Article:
The Euro is just a political project designed to ensure that Brussels can rule an entire Continent. As John rightly points out Euro- land economies have not aligned at all and the single currency is an unstable entity at the best of times. It is bad for democracy that 80% of our laws are made by Brussels and that things that impact on British voters can be made without their elected MP's being able to influence the decision making process. Past pro -European ideas have been bad as shadowing the DM made the Lawson boom even worse while the ERM made a recession even harsher. It is very bad that Labour won a general election in 2005 on a pledge that there would be a referendum on the EU constitution, all the Euro-land elite say that the treaty now signed in a bizzare way by Gordon Brown is the same as that constitution and yet there is to be no plebiscite on the said treaty aka constitution. There is no way that this can be justified & Labour do not deserve to win a general election having lost the moral right to stay in office. Just because a currency goes up & down that is no reason to join it- do the usual EU apologists all think that we are all stupid ?

  10. Matthew Reynolds
    Posted April 11, 2008 at 6:16 pm | Permalink

    The Euro is just a political project designed to ensure that Brussels can rule an entire Continent. As John rightly points out Euro- land economies have not aligned at all and the single currency is an unstable entity at the best of times. It is bad for democracy that 80% of our laws are made by Brussels and that things that impact on British voters can be made without their elected MP’s being able to influence the decision making process. Past pro -European ideas have been bad as shadowing the DM made the Lawson boom even worse while the ERM made a recession even harsher. It is very bad that Labour won a general election in 2005 on a pledge that there would be a referendum on the EU constitution, all the Euro-land elite say that the treaty now signed in a bizzare way by Gordon Brown is the same as that constitution and yet there is to be no plebiscite on the said treaty aka constitution. There is no way that this can be justified & Labour do not deserve to win a general election having lost the moral right to stay in office. Just because a currency goes up & down that is no reason to join it- do the usual EU apologists all think that we are all stupid ?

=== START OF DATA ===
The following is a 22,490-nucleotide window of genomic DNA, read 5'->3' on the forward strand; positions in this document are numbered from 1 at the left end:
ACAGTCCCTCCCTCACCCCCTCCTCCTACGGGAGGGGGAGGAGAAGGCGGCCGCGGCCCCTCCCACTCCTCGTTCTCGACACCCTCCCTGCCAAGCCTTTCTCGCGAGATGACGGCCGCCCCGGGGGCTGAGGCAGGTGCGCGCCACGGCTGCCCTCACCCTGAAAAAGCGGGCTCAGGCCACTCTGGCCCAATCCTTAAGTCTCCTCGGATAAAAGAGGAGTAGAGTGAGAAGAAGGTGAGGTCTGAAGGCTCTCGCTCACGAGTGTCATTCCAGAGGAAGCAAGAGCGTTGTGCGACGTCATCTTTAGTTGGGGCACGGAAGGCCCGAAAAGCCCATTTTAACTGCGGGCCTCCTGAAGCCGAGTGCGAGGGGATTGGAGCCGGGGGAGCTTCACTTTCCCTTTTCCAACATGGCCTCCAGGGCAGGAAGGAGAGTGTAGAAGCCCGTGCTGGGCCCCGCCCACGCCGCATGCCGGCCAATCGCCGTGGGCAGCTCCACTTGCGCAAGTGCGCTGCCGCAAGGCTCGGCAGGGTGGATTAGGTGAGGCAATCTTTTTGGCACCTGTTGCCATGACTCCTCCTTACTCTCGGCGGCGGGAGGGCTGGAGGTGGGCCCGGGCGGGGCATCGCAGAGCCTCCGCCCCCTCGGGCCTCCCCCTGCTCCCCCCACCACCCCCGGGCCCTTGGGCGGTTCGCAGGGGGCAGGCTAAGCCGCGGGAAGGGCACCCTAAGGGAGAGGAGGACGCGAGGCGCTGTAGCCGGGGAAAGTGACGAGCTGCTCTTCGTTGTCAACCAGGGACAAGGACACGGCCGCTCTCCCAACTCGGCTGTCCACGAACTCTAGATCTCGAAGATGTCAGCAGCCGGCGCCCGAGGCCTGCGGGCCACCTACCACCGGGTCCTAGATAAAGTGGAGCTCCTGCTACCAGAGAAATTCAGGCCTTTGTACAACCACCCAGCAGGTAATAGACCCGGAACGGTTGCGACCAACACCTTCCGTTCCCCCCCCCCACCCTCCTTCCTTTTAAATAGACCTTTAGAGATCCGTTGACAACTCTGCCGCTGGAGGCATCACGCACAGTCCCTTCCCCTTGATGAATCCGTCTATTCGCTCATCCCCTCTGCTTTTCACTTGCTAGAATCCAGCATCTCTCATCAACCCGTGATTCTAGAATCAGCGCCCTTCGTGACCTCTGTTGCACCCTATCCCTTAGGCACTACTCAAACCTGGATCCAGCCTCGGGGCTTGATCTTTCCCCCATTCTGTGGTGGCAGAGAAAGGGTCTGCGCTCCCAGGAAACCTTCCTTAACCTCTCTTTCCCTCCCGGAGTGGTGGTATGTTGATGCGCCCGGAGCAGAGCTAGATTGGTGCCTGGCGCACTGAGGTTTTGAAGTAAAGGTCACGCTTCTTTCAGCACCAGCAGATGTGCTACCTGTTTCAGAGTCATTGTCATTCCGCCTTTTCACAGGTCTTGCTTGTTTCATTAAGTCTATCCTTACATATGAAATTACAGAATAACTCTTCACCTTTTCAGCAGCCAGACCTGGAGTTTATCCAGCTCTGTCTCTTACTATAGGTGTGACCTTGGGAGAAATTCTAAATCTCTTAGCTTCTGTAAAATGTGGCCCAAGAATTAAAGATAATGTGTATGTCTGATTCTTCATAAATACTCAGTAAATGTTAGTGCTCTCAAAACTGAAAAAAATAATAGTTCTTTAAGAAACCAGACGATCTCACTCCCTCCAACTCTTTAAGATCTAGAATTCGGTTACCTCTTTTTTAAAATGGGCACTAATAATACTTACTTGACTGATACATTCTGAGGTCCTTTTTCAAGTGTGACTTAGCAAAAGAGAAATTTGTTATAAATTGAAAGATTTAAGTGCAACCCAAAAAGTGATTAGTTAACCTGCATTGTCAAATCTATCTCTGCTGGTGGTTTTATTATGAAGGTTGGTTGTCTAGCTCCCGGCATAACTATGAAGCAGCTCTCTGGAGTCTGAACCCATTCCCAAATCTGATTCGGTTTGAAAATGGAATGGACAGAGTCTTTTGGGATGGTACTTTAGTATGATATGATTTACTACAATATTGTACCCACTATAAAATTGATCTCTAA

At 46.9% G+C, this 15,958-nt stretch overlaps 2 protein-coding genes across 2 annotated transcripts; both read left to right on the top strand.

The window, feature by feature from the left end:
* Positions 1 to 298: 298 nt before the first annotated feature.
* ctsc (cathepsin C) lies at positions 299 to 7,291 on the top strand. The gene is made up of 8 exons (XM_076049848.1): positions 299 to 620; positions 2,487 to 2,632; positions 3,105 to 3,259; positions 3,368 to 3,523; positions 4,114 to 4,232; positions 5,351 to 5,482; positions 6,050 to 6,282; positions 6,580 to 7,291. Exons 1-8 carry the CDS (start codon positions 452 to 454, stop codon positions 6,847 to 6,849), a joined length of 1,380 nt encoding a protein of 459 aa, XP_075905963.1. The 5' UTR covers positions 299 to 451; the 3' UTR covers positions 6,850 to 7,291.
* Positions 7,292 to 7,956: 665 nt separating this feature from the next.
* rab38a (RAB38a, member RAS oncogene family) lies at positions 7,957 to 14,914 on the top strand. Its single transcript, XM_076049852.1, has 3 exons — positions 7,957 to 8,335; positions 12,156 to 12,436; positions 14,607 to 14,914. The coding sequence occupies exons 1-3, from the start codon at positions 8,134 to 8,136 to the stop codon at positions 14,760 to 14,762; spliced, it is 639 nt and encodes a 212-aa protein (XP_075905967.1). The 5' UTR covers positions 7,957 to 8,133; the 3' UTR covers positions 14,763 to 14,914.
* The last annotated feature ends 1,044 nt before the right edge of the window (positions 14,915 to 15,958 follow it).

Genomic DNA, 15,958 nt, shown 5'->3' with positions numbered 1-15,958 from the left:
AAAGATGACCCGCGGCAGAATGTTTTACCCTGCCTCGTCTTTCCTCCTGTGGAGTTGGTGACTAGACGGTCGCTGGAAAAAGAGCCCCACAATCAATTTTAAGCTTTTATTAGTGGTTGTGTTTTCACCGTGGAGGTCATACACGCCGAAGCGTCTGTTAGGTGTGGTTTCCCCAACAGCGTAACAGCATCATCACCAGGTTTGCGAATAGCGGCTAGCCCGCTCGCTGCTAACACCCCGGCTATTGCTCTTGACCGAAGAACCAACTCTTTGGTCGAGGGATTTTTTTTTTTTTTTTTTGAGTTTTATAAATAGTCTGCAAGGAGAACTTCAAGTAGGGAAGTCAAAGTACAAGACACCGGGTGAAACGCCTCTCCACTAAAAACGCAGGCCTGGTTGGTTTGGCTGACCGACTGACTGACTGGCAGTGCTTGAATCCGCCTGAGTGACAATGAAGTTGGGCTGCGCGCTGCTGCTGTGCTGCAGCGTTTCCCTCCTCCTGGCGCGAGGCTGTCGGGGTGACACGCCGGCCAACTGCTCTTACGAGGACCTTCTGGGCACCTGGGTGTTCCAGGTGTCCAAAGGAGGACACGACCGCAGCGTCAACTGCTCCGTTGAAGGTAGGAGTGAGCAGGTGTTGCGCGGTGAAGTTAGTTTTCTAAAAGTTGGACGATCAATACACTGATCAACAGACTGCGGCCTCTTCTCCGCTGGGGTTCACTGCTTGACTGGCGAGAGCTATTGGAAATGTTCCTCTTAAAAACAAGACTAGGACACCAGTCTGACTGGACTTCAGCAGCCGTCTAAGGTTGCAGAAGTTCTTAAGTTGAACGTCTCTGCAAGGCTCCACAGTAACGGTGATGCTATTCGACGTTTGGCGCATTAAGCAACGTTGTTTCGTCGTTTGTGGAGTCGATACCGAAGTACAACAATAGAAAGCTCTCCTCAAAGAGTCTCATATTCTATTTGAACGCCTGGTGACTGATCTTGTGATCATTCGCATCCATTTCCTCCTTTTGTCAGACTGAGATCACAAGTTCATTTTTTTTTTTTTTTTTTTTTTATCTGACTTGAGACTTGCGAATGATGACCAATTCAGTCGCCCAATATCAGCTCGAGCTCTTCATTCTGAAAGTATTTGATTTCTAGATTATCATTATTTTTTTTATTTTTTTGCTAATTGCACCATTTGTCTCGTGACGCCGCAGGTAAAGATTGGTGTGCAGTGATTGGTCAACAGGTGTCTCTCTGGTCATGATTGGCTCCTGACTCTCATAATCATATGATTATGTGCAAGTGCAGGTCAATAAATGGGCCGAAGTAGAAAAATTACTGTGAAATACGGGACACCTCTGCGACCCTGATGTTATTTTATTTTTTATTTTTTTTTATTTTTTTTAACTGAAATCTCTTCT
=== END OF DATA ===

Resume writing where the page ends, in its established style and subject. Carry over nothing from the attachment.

11. Mike Stallard
    Posted April 12, 2008 at 1:39 am | Permalink

    May I remind you, John, of your excellent article a few weeks back when you said that the best future for all of us could be in EFTA?
    The Euro is strong because of the dollar/sterling weakness only. It consists of Germany and Holland,of course, but also of the southern countries who are, apparently, going through our own 1990 crisis at the moment.
    Soon all hell will break loose in Euroland.

  12. Freeborn John
    Posted April 12, 2008 at 10:36 am | Permalink

    Reply (from JR): ‘I have said I would be happy with a renegotiation without a prior referendum, immediately after a Conservative election victory, followed by a referendum so the people would decide whether the revised deal was sensible or not or if they would rather leave’.

    It sounds good. I only hope it will become Conservative party policy.

    There is a Leader in this morning’s Telegraph asking ‘where is the Margaret Thatcher for the 21st century?’ I wouldn’t be surprised if more people thought of your name than any other. Let’s hope the Blair/Brown era will in future be remembered as a pause for breathe between two great steps forward for the liberty and revitalisation of our country.

  13. Donitz
    Posted April 12, 2008 at 12:31 pm | Permalink

    I have always been very pro Federal Europe more akin to Ken C than John R in my view on the subject.

    This has always been for the advantages to our great countries trade as opposed to some misguided belief in social legislation. Personally, if I could enforce it I would ship all our socialists off to France.

    As our currency converges closer to the Euro it would appear to be an opportune time to join. You would think an Irish Horse Thief like myself would be overjoyed at the prospect?

    A rare occurrence has occurred. I have after much considered debate and even with reference to the many views on this excellent web site changed my mind.

    I am fast becoming a Eurosceptic!
    The arguments for are weakening rapidly.

  14. Lee Hegarty
    Posted April 13, 2008 at 5:12 pm | Permalink